Begin by applying the distributive property.

    6323d469bea405941c7f41b02b259de6.png

    \(\begin{array} { l } { = \color{Cerulean}{\sqrt { x }}\color{black}{ \cdot} \sqrt { x } + \color{Cerulean}{\sqrt { x }}\color{black}{ (} - 5 \sqrt { y } ) + ( \color{OliveGreen}{- 5 \sqrt { y }}\color{black}{ )} \sqrt { x } + ( \color{OliveGreen}{- 5 \sqrt { y }}\color{black}{ )} ( - 5 \sqrt { y } ) } \\ { = \sqrt { x ^ { 2 } } - 5 \sqrt { x y } - 5 \sqrt { x y } + 25 \sqrt { y ^ { 2 } } } \\ { = x - 10 \sqrt { x y } + 25 y } \end{array}\)

    The binomials \((a + b)\) and \((a − b)\) are called conjugates. When multiplying conjugate binomials the middle terms are opposites and their sum is zero.

    Example \(\PageIndex{10.5x}\):

    Multiply: \(( \sqrt { 10 } + \sqrt { 3 } ) ( \sqrt { 10 } - \sqrt { 3 } )\).

    Solution

    Apply the distributive property, and then combine like terms.

    \(\begin{aligned} ( \sqrt { 10 } + \sqrt { 3 } ) ( \sqrt { 10 } - \sqrt { 3 } ) & = \color{Cerulean}{\sqrt { 10} }\color{black}{ \cdot} \sqrt { 10 } + \color{Cerulean}{\sqrt { 10} }\color{black}{ (} - \sqrt { 3 } ) + \color{OliveGreen}{\sqrt{3}}\color{black}{ (}\sqrt{10}) + \color{OliveGreen}{\sqrt{3}}\color{black}{(}-\sqrt{3}) \\ & = \sqrt { 100 } - \sqrt { 30 } + \sqrt { 30 } - \sqrt { 9 } \\ & = 10 - \color{red}{\sqrt { 30 }}\color{black}{ +}\color{red}{ \sqrt { 30} }\color{black}{ -} 3 \\ & = 10 - 3 \\ & = 7 \\ \end{aligned}\)

    It is important to note that when multiplying conjugate radical expressions, we obtain a rational expression. This is true in general

    \(\begin{aligned} ( \sqrt { x } + \sqrt { y } ) ( \sqrt { x } - \sqrt { y } ) & = \sqrt { x ^ { 2 } } - \sqrt { x y } + \sqrt {x y } - \sqrt { y ^ { 2 } } \\ & = x - y \end{aligned}\)

    Alternatively, using the formula for the difference of squares we have,

    \(\begin{aligned} ( a + b ) ( a - b ) & = a ^ { 2 } - b ^ { 2 }\quad\quad\quad\color{Cerulean}{Difference\:of\:squares.} \\ ( \sqrt { x } + \sqrt { y } ) ( \sqrt { x } - \sqrt { y } ) & = ( \sqrt { x } ) ^ { 2 } - ( \sqrt { y } ) ^ { 2 } \\ & = x - y \end{aligned}\)

     Try It \(\PageIndex{10x}\)

    Multiply: \(( 3 - 2 \sqrt { y } ) ( 3 + 2 \sqrt { y } )\). (Assume \(y\) is positive).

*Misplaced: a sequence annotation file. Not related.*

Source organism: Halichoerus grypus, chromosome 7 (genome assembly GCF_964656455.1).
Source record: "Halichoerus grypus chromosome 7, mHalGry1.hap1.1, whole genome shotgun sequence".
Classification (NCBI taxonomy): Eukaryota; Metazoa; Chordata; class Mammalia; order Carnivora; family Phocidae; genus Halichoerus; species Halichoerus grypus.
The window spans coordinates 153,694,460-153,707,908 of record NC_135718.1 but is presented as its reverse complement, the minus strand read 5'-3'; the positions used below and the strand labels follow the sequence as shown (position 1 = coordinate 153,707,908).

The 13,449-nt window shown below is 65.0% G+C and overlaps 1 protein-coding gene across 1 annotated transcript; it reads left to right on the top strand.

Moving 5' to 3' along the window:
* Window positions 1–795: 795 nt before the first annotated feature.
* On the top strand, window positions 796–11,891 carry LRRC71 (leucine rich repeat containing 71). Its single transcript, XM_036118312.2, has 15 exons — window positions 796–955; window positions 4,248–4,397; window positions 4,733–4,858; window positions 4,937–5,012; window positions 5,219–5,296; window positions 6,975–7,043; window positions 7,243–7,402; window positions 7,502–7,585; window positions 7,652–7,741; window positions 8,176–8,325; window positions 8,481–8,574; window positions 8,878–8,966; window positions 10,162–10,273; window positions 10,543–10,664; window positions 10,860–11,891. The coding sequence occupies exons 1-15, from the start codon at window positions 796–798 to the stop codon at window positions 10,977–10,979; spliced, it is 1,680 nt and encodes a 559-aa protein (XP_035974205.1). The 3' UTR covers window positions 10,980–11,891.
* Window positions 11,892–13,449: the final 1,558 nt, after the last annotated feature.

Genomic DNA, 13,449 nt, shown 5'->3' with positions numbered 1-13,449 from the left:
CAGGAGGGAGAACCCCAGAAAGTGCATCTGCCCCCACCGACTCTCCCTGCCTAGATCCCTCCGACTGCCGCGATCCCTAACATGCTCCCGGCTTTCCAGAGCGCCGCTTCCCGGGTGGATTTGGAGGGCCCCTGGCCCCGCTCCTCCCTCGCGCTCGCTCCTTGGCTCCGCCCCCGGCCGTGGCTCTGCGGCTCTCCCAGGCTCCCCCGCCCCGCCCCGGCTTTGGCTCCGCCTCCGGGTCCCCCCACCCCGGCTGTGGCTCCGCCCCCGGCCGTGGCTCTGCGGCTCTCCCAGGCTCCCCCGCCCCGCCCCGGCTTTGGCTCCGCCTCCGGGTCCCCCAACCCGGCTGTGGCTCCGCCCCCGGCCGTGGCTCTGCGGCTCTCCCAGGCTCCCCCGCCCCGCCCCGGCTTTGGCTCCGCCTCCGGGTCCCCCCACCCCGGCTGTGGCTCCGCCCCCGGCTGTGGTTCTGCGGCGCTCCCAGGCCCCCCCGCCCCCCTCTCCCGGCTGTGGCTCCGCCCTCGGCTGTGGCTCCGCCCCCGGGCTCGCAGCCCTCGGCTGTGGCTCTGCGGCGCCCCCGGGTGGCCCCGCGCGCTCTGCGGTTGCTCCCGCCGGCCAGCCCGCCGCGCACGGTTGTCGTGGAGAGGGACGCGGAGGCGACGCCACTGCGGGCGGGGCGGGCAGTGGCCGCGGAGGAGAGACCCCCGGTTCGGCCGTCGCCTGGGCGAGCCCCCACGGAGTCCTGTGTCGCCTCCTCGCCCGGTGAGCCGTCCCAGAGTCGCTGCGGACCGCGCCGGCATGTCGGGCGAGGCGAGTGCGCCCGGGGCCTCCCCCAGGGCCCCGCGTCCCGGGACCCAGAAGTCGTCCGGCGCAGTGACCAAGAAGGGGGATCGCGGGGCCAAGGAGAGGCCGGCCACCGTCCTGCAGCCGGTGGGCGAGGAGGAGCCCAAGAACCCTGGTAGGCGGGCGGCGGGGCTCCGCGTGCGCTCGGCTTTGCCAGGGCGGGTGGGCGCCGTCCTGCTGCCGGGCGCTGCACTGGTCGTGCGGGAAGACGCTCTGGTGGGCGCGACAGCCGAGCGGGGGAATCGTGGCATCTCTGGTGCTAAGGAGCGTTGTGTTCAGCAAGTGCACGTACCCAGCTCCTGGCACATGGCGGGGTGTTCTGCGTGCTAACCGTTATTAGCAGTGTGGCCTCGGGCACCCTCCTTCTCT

Answer

    \(9-4y\)

    Rationalizing Denominators

    When an expression involving square root radicals is written in simplest form, it will not contain a radical in the denominator. We can remove radicals from the denominators of fractions using a process called rationalizing the denominator.

    We know that multiplying by \(1\) does not change the value of an expression. We use this property of multiplication to change expressions that contain radicals in the denominator. To remove radicals from the denominators of fractions, multiply by the form of \(1\) that will eliminate the radical.

    Monomial Denominators

    For a denominator containing a single term, multiply by the radical in the denominator over itself. In other words, if the denominator is \(b\sqrt{c}\), multiply by \(\dfrac{\sqrt{c}}{\sqrt{c}}\).

     How To: Rationalize the denominator of an expression with a monomial denominator

    1. Multiply the numerator and denominator by the radical in the denominator.
    2. Simplify.

     Sometimes, we will find the need to reduce, or cancel, after rationalizing the denominator.

    Example \(\PageIndex{11}\): Rationalize a Denominator Containing a Single Term

    Write in simplest form (rationalize the denominator).

    a.  \( \dfrac{2\sqrt{3}}{3\sqrt{10}} \) b.  \(\dfrac { \sqrt { 2 } } { \sqrt { 5 x } }\) c.  \(\dfrac { 3 a \sqrt { 2 } } { \sqrt { 6 a b } }\)
    Solution


    a. The radical in the denominator is \(\sqrt{10}\). So multiply the fraction by \(\dfrac{\sqrt{10}}{\sqrt{10}}\). Then simplify.

    \( \dfrac{2\sqrt{3}}{3\sqrt{10}}\times   {\color{Cerulean}{  \dfrac{\sqrt{10}}{\sqrt{10}} } } = \dfrac{2\sqrt{30}}{30} =  \dfrac{\sqrt{30}}{15} \)

    b. The goal is to find an equivalent expression without a radical in the denominator. The radicand in the denominator determines the factors that you need to use to rationalize it. In this example, multiply by \(1\) in the form \(\frac { \sqrt { 5 x } } { \sqrt { 5 x } }\).

    \(\begin{aligned} \frac { \sqrt { 2 } } { \sqrt { 5 x } } & = \frac { \sqrt { 2 } } { \sqrt { 5 x } } \cdot \color{Cerulean}{\frac { \sqrt { 5 x } } { \sqrt { 5 x } } }\\ & = \frac { \sqrt { 10 x } } { \sqrt { 25 x ^ { 2 } } } \quad\quad\: \color{Cerulean} { Simplify. } \\ & = \frac { \sqrt { 10 x } } { 5 x } \end{aligned}\)

    c. In this example, we will multiply by \(1\) in the form \(\frac { \sqrt { 6 a b } } { \sqrt { 6 a b } }\).